In operation, interposer 10 will ordinarily be mounted to an electronic component such as a central processor of a computer by fastening the second housing 18 to a connector interface on the component. If no mating connector is connected to the first housing 12 and the first plurality of terminals 14, grounding bar 48 will be biased into contact with the grounding contact area 38 of printed circuit board 26 by the action of the springs 56 against the grounding bar holder 50. In this position, grounding bar 48 will electrically connect each of the terminal contacts 40 with the ground contact 42 in the grounding contact area 38. As a result, the first plurality of terminals 14 and the second plurality of terminals 20 will be connected to ground. It should be understood that interposer 10 can alternatively be constructed, through a different configuration of printed circuit board 26 or through a different pattern of conductive material on ground bar 48, so that only selected terminals are connected to ground during the unconnected position.
When a mating connector 62 is positioned adjacent to the first housing 12 of interposer 10 with the intent of establishing a connection, a surface 64 on connector 62 approaches the cam surfaces 60 that are on the ends: of the respective cam rods 54 of grounding system 36. The terminals of the mating connector then penetrate into first housing 12, and a connection is made with the first plurality of terminals 14. Once a secure connection has been made, surface 64 presses against the cam surfaces 60, thereby moving grounding bar holder 50 and grounding bar 48 away from the grounding contact area 38 on printed circuit board 26. At this point, terminals 16, 22 are no longer grounded by the grounding bar 48, and the desired electronic connection between the mating connector and the connector interface is completed.
It is to be understood, however, that even though numerous characteristics and advantages of the present invention have been set forth in the foregoing description, together with details of the structure and function of the invention, the disclosure is illustrative only, and changes may be made in detail, especially in matters of shape, size and arrangement of parts within the principles of the invention to the full extent indicated by the broad general meaning of the terms in which the appended claims are expressed.
|Cited Patent||Filing date||Publication date||Applicant||Title|
|US4034172 *||Mar 19, 1976||Jul 5, 1977||Amp Incorporated||High voltage connector with crow bar|
|US4068915 *||Jul 22, 1976||Jan 17, 1978||E. I. Du Pont De Nemours And Company||Electrical connector|
|US4224486 *||Mar 5, 1979||Sep 23, 1980||Amp Incorporated||Shunt protected power connector|
|US4358135 *||Oct 30, 1980||Nov 9, 1982||Nippon Soken, Inc.||Connector for igniting circuit of priming device|
|US4585284 *||Sep 21, 1984||Apr 29, 1986||E. I. Du Pont De Nemours And Company||Transition adapter connector employing a printed circuit board|
|US4587002 *||May 21, 1985||May 6, 1986||Edward Bok||Apparatus for floating transport and processing of substrate or tape|
|US4687888 *||May 29, 1985||Aug 18, 1987||E. I. Dupont De Nemours And Co.||Electrical connector with switch|
|US4952758 *||Mar 23, 1989||Aug 28, 1990||Reliance Comm/Tec Corporation||Apparatus for hitless by-pass switching|
|US4954087 *||Mar 2, 1990||Sep 4, 1990||I-Stat Corporation||Static-free interrogating connector for electric components|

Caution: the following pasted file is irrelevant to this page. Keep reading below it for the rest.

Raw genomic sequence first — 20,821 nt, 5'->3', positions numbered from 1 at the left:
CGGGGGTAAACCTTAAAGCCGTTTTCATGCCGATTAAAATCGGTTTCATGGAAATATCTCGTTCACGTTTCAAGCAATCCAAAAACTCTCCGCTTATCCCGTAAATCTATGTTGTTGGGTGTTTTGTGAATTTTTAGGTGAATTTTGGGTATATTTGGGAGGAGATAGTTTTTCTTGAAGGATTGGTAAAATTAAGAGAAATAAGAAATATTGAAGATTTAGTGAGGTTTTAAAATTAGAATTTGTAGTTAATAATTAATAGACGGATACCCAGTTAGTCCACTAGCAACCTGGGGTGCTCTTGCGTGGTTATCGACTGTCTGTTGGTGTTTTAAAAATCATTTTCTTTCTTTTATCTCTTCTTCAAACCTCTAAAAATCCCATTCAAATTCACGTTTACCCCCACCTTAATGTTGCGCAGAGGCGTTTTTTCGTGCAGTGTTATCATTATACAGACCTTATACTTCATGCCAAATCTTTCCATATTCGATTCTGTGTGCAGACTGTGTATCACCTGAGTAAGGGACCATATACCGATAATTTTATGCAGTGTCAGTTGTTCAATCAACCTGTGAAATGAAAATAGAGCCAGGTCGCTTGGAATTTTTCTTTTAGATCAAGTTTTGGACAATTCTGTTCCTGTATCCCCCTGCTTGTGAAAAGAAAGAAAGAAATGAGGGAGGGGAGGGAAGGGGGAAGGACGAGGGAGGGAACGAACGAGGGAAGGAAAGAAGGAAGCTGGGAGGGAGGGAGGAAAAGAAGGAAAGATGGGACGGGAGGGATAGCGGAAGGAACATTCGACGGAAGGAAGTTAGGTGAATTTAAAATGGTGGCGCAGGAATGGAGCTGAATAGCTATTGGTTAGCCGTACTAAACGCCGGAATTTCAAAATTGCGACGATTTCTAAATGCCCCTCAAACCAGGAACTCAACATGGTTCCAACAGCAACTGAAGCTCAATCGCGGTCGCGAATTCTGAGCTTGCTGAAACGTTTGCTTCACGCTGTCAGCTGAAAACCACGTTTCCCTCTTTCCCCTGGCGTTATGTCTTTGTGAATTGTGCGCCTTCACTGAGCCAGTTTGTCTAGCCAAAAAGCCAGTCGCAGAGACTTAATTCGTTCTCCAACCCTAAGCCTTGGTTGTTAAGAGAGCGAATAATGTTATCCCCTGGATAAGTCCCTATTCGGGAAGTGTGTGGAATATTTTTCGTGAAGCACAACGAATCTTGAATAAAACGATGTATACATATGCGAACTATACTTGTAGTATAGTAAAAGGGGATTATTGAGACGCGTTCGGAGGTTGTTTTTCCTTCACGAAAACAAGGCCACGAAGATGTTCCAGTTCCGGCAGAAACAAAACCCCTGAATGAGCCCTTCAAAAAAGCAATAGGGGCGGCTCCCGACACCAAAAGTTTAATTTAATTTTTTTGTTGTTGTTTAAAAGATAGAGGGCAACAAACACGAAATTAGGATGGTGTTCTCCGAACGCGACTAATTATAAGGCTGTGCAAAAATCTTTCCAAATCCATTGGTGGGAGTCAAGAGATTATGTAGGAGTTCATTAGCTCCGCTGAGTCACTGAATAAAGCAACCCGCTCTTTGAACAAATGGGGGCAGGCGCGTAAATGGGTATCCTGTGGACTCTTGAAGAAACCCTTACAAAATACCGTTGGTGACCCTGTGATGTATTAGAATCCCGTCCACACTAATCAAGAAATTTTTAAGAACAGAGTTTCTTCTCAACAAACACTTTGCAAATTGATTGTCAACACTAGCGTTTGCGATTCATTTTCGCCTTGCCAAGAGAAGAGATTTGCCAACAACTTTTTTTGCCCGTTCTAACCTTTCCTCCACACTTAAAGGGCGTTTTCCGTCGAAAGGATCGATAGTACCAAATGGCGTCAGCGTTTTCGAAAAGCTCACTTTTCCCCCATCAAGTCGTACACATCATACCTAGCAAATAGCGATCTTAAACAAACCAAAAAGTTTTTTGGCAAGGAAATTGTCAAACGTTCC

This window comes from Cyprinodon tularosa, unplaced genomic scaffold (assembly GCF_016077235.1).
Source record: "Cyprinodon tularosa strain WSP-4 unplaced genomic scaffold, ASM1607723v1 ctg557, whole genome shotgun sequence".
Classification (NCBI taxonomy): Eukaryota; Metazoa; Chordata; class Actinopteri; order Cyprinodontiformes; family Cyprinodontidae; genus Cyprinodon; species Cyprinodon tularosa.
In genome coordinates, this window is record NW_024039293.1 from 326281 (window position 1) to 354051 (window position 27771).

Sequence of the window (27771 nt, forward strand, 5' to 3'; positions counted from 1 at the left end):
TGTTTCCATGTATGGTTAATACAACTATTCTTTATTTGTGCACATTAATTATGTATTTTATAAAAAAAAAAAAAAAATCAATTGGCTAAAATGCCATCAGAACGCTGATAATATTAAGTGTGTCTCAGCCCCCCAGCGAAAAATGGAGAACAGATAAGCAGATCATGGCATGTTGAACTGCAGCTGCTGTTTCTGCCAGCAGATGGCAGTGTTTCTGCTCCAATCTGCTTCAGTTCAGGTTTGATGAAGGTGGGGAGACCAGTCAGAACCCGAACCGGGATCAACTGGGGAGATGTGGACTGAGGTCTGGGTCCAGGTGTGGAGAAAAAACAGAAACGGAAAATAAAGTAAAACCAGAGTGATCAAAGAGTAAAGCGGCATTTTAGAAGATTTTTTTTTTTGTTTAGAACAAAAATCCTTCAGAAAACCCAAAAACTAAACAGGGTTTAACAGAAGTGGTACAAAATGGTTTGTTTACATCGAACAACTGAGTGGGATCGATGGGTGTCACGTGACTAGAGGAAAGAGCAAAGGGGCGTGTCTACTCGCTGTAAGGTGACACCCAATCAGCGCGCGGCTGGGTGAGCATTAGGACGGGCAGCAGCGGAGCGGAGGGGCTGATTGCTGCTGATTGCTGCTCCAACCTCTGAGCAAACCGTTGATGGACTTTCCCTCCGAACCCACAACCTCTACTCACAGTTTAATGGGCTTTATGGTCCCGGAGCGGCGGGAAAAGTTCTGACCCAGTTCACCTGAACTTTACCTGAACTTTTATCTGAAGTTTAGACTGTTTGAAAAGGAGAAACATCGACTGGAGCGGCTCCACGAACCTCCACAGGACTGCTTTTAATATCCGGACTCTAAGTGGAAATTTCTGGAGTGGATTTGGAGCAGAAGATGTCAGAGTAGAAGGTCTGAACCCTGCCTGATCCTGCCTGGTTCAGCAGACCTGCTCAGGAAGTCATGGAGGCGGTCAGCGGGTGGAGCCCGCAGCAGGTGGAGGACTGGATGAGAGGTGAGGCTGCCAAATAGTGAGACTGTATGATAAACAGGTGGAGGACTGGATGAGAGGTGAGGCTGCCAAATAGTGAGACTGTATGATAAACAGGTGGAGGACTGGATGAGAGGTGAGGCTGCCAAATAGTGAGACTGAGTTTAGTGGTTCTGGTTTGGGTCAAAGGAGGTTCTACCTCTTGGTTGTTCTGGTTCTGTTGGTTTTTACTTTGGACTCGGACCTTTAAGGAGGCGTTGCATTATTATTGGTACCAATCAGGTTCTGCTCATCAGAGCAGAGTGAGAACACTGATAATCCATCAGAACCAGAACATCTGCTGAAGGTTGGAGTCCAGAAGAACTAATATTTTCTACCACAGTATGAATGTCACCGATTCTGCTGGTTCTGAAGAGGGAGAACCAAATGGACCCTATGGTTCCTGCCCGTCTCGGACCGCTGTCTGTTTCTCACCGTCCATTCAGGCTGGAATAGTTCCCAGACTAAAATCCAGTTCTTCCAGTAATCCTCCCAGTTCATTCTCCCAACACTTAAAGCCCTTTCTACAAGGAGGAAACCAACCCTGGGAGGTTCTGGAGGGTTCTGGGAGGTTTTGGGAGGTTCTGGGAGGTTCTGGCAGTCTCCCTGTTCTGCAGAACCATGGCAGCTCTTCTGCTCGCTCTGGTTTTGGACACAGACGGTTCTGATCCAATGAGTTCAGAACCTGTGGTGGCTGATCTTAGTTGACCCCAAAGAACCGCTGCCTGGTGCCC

|US4993957 *||Aug 16, 1989||Feb 19, 1991||Sharp Kabushiki Kaisha||Contact pin|
|US5086284 *||Jan 8, 1990||Feb 4, 1992||E. I. Du Pont De Nemours And Company||Connector having a switching device|
|1||*||EST Protective Serpentine Block Design, reproduced from Research Disclosure, Feb. 1991, No. 322, Kenneth Mason Publications Ltd., England.|
|2||*||Silver Zebra Low Resistance Elastomeric Connections Product Description and Design Recommendations, Fujipoly, Inc. of Cranford, N.J.|
|3||Silver ZebraŽ Low Resistance Elastomeric Connections Product Description and Design Recommendations, Fujipoly, Inc. of Cranford, N.J.|
|Citing Patent||Filing date||Publication date||Applicant||Title|
|US5556290 *||May 12, 1995||Sep 17, 1996||Berg Technology, Inc.||Self-switching connector for electronic systems|
|US5692916 *||Jul 3, 1996||Dec 2, 1997||Framatome Connectors Usa Inc.||Shunting switch|
|US5954529 *||Dec 20, 1995||Sep 21, 1999||Berg Technology, Inc.||Connector with spring contact member and shorting means|
|US6559649||Jul 16, 2001||May 6, 2003||Avaya Technology Corp.||Connector assembly to eliminate or reduce ESD on high-speed communication cables|
|US6905350||Apr 3, 2003||Jun 14, 2005||Maxtor Corporation||Two-step electrical connector and method using high resistance path for electrostatic discharge|
|WO1996019853A1 *||Dec 20, 1995||Jun 27, 1996||Berg Technology, Inc.||Connector with spring contact member and shorting means|
|WO1998016954A1 *||Oct 10, 1997||Apr 23, 1998||Polaroid Corporation||Electrostatic discharge protection device|
|U.S. Classification||439/188, 200/51.1|
|International Classification||H01R13/6583, H01R13/6594, H01R13/6585, H01R29/00, H01R13/66, H01R13/703, H01R13/652|
|Cooperative Classification||H01R13/6594, H01R13/6583, H01R13/6585, H01R13/6658, H01R13/7032|
|European Classification||H01R13/66D2, H01R13/658, H01R13/703B2|
|Apr 26, 1995||AS||Assignment|
Owner name: BERG TECHNOLOGY, INC., NEVADA
Free format text: CORRECTIVE ASSIGNMENT TO CORRECT THE SERIAL NUMBER IN A DOCUMENT REORDED PREVIOUSLY AT REEL 7321 FRAME 733;ASSIGNORS:NORTHEY, WILLIAM A.;SUNDY, HAROLD W.;REEL/FRAME:007453/0086
Effective date: 19950202
|Aug 1, 1995||CC||Certificate of correction|
|Oct 23, 1998||FPAY||Fee payment|
Year of fee payment: 4
|Nov 13, 2002||REMI||Maintenance fee reminder mailed|
|Apr 25, 2003||LAPS||Lapse for failure to pay maintenance fees|
|Jun 24, 2003||FP||Expired due to failure to pay maintenance fee|
Effective date: 20030425